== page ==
George Washington Hayduke III was last seen clinging to a rock face in the wilds of Utah as an armed posse hunted him down for his eco-radicalist crimes. Now he is back with a fiery need for vengeance.
In this sequel to the enormously popular and entertaining The Monkey Wrench Gang, Hayduke teams up with his old pals Doc Sarvis, Seldom Seen Smith, and Bonnie Abbzug in a battle against the world’s biggest earth-moving machine. Fundamentalist preacher Dudley Love, the mastermind behind "G O L I A T H," wants to turn the Grand Canyon into a uranium mine, but not if eco-warrior Hayduke and his group of committed environmentalist friends have anything to say about it.
Hayduke Lives! is full of noisy politics and seemingly improbable situations (yet all too real) that showcase Abbey’s energetic prose and his infectious comic genius as a writer.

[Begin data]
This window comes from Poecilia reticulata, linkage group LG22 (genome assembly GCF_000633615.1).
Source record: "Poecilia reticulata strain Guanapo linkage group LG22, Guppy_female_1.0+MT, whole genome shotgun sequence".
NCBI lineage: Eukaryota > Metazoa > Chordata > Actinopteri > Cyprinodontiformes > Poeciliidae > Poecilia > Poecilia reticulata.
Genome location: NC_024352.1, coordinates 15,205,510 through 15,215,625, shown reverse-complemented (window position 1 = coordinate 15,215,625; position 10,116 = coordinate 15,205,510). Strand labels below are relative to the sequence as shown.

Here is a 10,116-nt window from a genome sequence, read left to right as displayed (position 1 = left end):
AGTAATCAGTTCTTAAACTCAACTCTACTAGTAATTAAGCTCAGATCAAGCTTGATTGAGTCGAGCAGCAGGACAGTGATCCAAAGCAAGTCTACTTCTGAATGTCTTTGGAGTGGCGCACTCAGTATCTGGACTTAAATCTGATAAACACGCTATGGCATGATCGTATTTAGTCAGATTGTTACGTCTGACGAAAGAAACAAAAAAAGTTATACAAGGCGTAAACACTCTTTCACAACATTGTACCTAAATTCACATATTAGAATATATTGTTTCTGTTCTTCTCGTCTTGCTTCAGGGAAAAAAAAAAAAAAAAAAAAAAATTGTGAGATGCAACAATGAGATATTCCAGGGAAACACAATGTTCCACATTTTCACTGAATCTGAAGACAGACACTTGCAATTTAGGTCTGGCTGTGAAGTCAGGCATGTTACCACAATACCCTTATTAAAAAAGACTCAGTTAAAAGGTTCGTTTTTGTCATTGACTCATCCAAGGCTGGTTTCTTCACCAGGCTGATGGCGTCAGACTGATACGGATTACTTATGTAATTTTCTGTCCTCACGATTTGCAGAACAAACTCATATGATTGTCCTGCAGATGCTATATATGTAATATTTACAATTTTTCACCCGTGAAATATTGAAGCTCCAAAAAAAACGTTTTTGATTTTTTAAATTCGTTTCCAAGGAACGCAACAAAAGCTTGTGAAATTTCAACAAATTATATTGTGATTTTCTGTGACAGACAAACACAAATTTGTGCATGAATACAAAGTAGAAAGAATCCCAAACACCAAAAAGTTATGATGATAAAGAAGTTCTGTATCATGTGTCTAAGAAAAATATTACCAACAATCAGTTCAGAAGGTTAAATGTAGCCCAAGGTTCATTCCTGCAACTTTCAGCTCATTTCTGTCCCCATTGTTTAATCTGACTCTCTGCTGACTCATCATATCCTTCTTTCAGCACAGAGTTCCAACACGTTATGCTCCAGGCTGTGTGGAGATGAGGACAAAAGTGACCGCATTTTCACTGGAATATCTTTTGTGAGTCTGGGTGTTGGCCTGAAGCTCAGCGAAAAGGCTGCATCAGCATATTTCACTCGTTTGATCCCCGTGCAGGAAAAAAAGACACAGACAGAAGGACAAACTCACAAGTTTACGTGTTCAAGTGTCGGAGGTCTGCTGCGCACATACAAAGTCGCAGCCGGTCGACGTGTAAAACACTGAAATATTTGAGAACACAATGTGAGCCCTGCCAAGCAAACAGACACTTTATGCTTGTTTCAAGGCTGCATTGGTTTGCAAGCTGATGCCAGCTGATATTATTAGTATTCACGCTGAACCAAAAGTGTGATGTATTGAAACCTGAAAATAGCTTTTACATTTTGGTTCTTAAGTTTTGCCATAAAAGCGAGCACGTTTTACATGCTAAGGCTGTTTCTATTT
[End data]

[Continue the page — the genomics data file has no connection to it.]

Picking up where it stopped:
Here is the only collection of writings compiled by Abbey himself, who writes in his own words, "to present what I think is both the best and most representative of my writing--so far." Included in this collection are generous selections of his best novels, such as The Brave Cowboy, Black Sun, and his classic The Monkey Wrench Gang, as well as many of his other, more expressive and acerbic essays.
To add further interest, Abbey’s own sketches are scattered throughout the text. This rich offering of fiction and prose is a testament to a singular American author, and offers an opportunity to become better acquainted with his abundant body of work.
First published in 1968, Desert Solitaire is one of Edward Abbey’s most critically acclaimed works and marks his first foray into the world of nonfiction writing. Written while Abbey was working as a ranger at Arches National Park outside of Moab, Utah, Desert Solitaire is a rare view of one man’s quest to experience nature in its purest form.
Through prose that is by turns passionate and poetic, Abbey reflects on the condition of our remaining wilderness and the future of a civilization that cannot reconcile itself to living in the natural world as well as his own internal struggle with morality. As the world continues its rapid development, Abbey’s cry to maintain the natural beauty of the West remains just as relevant today as when this book was written.
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